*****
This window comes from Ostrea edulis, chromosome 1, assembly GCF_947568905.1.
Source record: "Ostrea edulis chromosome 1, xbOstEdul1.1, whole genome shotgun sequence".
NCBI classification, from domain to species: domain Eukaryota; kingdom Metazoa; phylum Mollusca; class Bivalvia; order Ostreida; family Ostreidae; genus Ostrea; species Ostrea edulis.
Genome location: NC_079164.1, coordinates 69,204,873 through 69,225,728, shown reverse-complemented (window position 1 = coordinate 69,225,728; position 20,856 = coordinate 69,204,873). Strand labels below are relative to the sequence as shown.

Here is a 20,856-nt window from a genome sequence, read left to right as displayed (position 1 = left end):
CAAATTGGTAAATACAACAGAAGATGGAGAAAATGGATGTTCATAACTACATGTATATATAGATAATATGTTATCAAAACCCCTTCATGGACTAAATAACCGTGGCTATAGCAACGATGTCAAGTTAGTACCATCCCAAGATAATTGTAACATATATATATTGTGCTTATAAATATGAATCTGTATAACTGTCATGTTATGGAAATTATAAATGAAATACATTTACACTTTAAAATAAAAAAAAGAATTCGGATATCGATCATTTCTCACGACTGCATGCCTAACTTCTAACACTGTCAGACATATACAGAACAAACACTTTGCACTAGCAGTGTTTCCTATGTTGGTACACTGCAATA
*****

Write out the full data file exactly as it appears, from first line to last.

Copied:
This window comes from Ostrea edulis, chromosome 1, assembly GCF_947568905.1.
Source record: "Ostrea edulis chromosome 1, xbOstEdul1.1, whole genome shotgun sequence".
NCBI classification, from domain to species: domain Eukaryota; kingdom Metazoa; phylum Mollusca; class Bivalvia; order Ostreida; family Ostreidae; genus Ostrea; species Ostrea edulis.
Genome location: NC_079164.1, coordinates 69,204,873 through 69,225,728, shown reverse-complemented (window position 1 = coordinate 69,225,728; position 20,856 = coordinate 69,204,873). Strand labels below are relative to the sequence as shown.

Here is a 20,856-nt window from a genome sequence, read left to right as displayed (position 1 = left end):
CAAATTGGTAAATACAACAGAAGATGGAGAAAATGGATGTTCATAACTACATGTATATATAGATAATATGTTATCAAAACCCCTTCATGGACTAAATAACCGTGGCTATAGCAACGATGTCAAGTTAGTACCATCCCAAGATAATTGTAACATATATATATTGTGCTTATAAATATGAATCTGTATAACTGTCATGTTATGGAAATTATAAATGAAATACATTTACACTTTAAAATAAAAAAAAGAATTCGGATATCGATCATTTCTCACGACTGCATGCCTAACTTCTAACACTGTCAGACATATACAGAACAAACACTTTGCACTAGCAGTGTTTCCTATGTTGGTACACTGCAATA